AOL's busy signal sounds a warning to online users Technology that delivers access to Internet must be improved


AN ANGRY AOL subscriber (as if there's any other kind these days) called me to complain about the trouble she's having getting through to the country's biggest online service.

"I just don't understand it," she said. "They know we have to use the phone to call them. But it's busy all the time. Why don't they just put in some more phone lines?"

The problem: Ever since America Online switched from hourly charges to a flat rate of $19.95 per month in December, its 8 million subscribers have been staying online a lot longer than they used to.

They're tying up the phone lines to AOL's regional network centers and overwhelming AOL's computer system -- which was barely able to keep up with peak demand even before the deluge.

The solution: AOL says it's putting in phone lines as fast as it can plan to increase the number of modems that subscribers can call from 200,000 to 400,000 by the end of June.

Last week, under pressure from attorneys general in 36 states, it also agreed to make refunds to customers who were shut out of the service and to stop advertising for new users until it can handle the load.

While AOL's crisis is unique because of its size -- and not surprising for a company whose reach has always exceeded its grasp -- its busy signals are a warning for all of us who go online anywhere.

Basically, the phone system we use to connect our computers to AOL, CompuServe, Prodigy, AT&T; WorldNet and other Internet providers was designed for something else entirely.

The system's capacity is based on a set of statistics, assumptions and educated guesses about who's going to call whom, and when, and for how long. But with millions of homes and businesses installing second lines for computers every year, we're starting to turn those assumptions upside down. Sometimes the result isn't pretty.

Consider what happens when you pick up the phone to dial Aunt Rhoda. Your call travels along the phone line from your house to the nearest central office, known in the trade as a "switch." It's a building full of electronic gadgets and computers connected to a network of almost 24,000 similar offices around the country.

The network routes your call to the central office that serves Aunt Rhoda. The call travels from her central office to her house, where the phone rings. She picks it up, and you chat for a couple of minutes. While you're chatting, you're tying up one of a large but finite number of paths between your homes and your central offices. The rub: There aren't as many paths as there are telephone subscribers.

"Nobody could afford phone service if the network were designed for everybody to be talking at the same time," says Ray Albers, Bell Atlantic's vice president for technology planning.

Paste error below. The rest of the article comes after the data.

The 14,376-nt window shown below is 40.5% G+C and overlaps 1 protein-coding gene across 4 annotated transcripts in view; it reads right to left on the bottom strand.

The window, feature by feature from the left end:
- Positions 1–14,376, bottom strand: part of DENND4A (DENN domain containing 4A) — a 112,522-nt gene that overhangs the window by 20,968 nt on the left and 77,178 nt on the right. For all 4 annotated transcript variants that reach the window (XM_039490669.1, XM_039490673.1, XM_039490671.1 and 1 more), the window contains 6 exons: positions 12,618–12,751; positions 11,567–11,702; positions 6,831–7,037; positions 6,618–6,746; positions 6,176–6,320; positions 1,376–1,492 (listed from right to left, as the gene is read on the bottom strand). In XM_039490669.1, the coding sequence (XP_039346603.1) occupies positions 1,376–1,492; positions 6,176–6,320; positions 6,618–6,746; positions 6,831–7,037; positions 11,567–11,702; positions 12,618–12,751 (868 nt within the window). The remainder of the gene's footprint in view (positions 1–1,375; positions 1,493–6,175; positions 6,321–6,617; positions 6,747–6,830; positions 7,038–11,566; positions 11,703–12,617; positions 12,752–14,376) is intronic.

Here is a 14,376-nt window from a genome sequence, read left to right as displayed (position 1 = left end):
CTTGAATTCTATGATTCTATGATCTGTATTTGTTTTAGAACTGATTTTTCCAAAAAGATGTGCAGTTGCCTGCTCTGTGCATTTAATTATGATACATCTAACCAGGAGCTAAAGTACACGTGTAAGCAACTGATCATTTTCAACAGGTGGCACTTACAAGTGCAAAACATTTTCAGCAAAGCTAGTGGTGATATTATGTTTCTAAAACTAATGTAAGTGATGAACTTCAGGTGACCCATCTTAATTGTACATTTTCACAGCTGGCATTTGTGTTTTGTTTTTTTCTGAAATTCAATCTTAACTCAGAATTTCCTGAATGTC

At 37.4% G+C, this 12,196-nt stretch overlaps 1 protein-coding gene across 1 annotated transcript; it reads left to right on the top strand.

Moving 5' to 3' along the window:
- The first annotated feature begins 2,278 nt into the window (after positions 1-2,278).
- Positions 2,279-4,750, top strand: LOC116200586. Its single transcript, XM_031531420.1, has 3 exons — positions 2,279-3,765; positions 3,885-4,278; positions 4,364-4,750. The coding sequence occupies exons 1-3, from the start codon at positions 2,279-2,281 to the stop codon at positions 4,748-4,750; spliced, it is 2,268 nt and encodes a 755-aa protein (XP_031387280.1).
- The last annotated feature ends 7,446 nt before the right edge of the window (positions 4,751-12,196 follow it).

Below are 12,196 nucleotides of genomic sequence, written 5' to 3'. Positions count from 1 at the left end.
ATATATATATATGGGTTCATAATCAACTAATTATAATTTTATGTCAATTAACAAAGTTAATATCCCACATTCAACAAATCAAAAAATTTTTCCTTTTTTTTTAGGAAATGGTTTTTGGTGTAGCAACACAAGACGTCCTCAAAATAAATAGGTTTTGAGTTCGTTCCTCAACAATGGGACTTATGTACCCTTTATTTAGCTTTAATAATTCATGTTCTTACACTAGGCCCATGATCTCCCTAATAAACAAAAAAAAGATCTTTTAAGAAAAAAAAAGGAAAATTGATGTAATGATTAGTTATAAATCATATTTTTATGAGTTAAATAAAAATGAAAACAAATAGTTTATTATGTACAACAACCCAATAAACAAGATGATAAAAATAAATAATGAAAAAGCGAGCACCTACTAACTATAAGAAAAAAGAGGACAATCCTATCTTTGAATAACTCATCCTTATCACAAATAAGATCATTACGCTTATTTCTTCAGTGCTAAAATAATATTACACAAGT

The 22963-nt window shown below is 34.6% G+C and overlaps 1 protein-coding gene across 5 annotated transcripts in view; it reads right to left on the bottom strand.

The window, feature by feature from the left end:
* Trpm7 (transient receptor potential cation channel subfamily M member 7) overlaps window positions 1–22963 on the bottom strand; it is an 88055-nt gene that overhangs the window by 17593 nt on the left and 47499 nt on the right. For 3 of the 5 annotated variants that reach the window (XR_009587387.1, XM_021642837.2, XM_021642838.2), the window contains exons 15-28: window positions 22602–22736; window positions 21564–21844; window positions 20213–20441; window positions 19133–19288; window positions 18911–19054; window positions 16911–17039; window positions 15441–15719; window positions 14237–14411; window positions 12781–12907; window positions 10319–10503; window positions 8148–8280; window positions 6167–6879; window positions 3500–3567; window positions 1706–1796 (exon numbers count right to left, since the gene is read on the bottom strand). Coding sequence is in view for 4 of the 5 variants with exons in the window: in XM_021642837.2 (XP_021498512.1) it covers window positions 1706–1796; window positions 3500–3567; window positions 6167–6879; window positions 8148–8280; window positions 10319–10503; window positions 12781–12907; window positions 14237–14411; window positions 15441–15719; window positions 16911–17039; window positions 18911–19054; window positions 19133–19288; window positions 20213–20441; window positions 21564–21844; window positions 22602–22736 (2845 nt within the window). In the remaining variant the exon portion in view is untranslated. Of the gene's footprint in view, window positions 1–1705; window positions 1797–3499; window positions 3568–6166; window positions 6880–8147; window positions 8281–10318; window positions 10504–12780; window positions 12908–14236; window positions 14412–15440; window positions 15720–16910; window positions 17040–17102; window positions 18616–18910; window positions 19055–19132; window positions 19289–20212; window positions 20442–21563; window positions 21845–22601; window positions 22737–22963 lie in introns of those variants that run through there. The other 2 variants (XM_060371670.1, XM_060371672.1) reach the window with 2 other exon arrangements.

In fact, except on Mother's Day, most people aren't going to be on the phone at any given moment. In residential areas, Albers says, the central office is designed to handle simultaneous calls from about one phone out of eight. And that's based on an average call length of three to four minutes (even with my two teen-agers figured in).

Computer users dialing their online service or Internet provider tend to log on and stay logged on, with an average call length of about almost half an hour. With the big Internet service providers moving to a flat rate for unlimited use, there's no incentive to hang up, particularly if you're using a second phone line.

As a result, there are fewer circuits open for regular voice calls. This isn't a serious problem in the residential areas that generate the Internet calls, Albers says. But, on the other end, some busy central offices that serve Internet providers have been stretched thin -- resulting in longer waits for dial tone and sometimes the fast busy signal that means all circuits are in use.

Is this something we should be worried about? The phone companies say yes. Last year, they issued a blizzard of press releases warning about phone network gridlock as they asked ** the Federal Communications Commission to let them charge Internet access providers extra fees to cover the equipment needed to handle calls from all those phone-hogging Internet users.

Not surprisingly, online access providers and just about everyone else who uses the Internet disagreed, and the FCC turned the phone companies down -- for the time being.

In January, the online industry counterattacked with a study claiming that the so-called gridlock was actually limited to a few central offices with geeked-up subscriber bases. In any case, the study said, the phone companies have made zillions of dollars selling second phone lines to computer users and shouldn't be averse to putting some of that money back into the system.

Like most regulatory debates, this one involves a lot of arguments between accountants. But there's a general agreement that the technology that delivers Internet access to most homes and businesses needs to be improved.

We use the regular telephone network because it's there. For delivering data, it's slow and inefficient, and there isn't necessarily any reason that the needs of Internet users should conflict with those of voice callers.

What are the alternatives? There's a lot of talk about cable modems, direct broadcast satellite systems and phone company alternatives such as ISDN and ASDL. We'll talk about them in the coming weeks.

Pub Date: 2/02/97

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